UBC Theses and Dissertations

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UBC Theses and Dissertations

Digital portfolios : engaging parents to support early learning Fadum, Karen Una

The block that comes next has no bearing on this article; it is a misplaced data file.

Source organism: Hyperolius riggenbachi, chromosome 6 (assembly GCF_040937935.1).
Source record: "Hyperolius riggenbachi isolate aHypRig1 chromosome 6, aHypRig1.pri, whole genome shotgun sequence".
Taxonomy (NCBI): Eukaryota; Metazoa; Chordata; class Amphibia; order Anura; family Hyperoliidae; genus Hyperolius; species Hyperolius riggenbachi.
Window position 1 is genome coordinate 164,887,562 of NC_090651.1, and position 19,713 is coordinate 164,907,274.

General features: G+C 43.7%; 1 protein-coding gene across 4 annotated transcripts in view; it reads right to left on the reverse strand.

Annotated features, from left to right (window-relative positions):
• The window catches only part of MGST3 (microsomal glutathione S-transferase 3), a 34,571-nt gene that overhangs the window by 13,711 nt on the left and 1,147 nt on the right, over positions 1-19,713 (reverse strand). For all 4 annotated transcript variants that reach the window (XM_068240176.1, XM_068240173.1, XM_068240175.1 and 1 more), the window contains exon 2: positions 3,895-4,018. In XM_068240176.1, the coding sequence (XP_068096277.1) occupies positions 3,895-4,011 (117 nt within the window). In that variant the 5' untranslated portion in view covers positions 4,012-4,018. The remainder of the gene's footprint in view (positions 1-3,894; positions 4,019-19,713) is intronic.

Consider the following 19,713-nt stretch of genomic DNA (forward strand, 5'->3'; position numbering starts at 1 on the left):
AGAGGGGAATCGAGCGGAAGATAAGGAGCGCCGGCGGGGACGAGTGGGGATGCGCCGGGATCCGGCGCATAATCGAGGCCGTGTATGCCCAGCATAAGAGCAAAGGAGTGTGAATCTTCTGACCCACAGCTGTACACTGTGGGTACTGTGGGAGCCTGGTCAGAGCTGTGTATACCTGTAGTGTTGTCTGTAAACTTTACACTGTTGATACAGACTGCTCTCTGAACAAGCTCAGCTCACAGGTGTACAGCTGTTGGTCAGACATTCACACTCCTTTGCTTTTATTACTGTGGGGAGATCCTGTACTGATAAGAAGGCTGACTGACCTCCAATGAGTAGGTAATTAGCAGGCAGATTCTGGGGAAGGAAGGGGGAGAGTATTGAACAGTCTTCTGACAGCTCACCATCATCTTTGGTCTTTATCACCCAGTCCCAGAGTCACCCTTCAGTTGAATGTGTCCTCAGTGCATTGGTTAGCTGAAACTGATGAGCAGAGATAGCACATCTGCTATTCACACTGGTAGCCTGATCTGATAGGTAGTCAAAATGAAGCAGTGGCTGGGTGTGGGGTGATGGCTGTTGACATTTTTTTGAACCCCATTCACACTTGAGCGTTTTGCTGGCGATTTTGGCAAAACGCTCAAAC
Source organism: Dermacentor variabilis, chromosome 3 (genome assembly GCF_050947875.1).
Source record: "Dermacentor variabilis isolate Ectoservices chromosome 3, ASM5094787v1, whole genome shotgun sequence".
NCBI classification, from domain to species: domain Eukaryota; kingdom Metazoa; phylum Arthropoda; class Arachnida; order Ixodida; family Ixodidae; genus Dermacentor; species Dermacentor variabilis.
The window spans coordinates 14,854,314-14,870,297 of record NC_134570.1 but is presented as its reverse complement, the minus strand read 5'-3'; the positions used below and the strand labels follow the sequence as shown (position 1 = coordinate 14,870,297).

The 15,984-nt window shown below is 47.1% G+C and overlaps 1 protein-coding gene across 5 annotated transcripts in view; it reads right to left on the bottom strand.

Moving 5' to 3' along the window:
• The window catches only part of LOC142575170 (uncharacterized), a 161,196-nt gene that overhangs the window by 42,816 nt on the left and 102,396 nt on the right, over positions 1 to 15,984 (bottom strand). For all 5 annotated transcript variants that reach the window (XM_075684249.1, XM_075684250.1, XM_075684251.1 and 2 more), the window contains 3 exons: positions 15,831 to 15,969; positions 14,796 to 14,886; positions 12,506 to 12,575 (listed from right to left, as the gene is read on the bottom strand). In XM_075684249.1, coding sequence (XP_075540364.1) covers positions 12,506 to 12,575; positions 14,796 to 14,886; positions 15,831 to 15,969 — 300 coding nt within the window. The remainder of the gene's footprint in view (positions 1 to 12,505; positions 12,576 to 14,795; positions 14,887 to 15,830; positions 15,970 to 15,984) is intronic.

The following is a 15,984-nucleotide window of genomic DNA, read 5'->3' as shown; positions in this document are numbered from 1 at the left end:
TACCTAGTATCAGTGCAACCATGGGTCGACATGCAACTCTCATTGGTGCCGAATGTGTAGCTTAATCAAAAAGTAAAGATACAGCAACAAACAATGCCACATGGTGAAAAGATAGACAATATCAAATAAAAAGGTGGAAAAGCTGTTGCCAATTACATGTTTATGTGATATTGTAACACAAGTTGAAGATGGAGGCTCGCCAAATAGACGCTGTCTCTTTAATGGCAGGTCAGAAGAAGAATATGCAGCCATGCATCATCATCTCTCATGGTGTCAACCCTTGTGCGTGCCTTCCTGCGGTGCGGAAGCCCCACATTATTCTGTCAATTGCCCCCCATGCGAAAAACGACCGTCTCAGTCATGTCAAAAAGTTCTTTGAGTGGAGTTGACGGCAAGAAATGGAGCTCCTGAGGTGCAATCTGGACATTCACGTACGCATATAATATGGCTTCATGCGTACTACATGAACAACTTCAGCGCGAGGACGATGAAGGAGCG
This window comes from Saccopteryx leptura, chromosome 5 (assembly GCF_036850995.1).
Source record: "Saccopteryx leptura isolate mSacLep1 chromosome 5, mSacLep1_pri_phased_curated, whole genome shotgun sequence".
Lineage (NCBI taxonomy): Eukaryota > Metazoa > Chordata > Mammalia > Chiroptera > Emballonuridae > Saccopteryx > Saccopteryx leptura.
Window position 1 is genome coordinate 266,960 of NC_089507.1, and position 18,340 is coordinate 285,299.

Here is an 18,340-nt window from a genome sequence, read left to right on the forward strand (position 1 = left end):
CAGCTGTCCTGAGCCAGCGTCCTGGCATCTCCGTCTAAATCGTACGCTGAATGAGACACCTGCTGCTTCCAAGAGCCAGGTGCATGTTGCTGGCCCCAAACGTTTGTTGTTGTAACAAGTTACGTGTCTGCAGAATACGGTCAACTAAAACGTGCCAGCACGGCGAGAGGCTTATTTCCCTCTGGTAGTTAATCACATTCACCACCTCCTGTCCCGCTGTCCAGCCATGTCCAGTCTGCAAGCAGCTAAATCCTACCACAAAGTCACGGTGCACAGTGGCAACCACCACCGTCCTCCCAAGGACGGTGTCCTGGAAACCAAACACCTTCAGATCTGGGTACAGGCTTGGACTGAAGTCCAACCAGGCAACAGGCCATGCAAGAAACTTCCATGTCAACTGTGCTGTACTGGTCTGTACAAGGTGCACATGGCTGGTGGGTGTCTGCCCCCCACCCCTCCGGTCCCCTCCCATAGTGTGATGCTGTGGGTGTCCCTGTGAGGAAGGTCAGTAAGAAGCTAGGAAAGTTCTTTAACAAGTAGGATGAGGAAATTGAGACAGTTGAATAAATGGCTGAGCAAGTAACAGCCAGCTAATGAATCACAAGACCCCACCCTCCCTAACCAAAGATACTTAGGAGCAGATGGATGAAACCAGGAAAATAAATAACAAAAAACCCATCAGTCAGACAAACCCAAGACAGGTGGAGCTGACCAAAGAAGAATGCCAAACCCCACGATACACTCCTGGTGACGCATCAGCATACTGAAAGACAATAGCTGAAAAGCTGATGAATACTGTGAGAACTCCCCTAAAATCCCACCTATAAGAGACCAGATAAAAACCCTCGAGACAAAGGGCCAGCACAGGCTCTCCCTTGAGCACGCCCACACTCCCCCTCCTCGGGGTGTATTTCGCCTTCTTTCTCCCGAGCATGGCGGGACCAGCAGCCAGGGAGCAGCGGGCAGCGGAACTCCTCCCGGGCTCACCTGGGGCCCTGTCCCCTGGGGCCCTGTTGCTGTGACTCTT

Although connections between school and home have been shown to positively impact student learning, it can be challenging for parents and teachers to build relationships and engage in effective two-way communication. This study examined the potential of using digital portfolios to communicate student learning and strengthen the relationship between teachers and parents. Personalized learning goals, evidence of progress through notes, photographs and videos, along with timely access to assessment data, make digital portfolios a viable option to narrow the home-school gap. Moreover, the digital portfolio becomes a virtual space where parents, students and teachers can communicate in a timely manner focused on individual learner strengths and needs. Digital portfolios are being increasingly used by school districts throughout Canada to supplement or replace paper report cards; however, there is limited research available to inform their use. Through a qualitative case study, this research gathered insight into how digital documentation might improve parent engagement and influence early literacy learning. Participants included six parents from a grade one/two classroom in a large school district in British Columbia where digital portfolios are used as a formal reporting tool. Drawing on an ecological theory of development and sociocultural view of learning, the researcher examined parents’ perceptions of digital portfolios as a means to support learning at home and communicate with their child’s teacher. Data were gathered through an online survey, semi-structured interviews and portfolio artifacts. The findings suggest that parents appreciate the virtual window into the classroom offered by digital portfolios, as it allows them to feel more connected and engage in conversations about school with their child. As a platform to support learning, the findings reveal the importance of portfolio documentation. Without personalized feedback and curriculum connections in parent-friendly language, digital portfolios can be viewed as a scrapbook and under-valued as an assessment platform. Although the results suggest digital portfolios have the potential to improve parent engagement, more research is needed to determine how they might be used effectively to address specific learning goals. This study provides initial recommendations for educators, suggestions for future research and digital portfolio samples.

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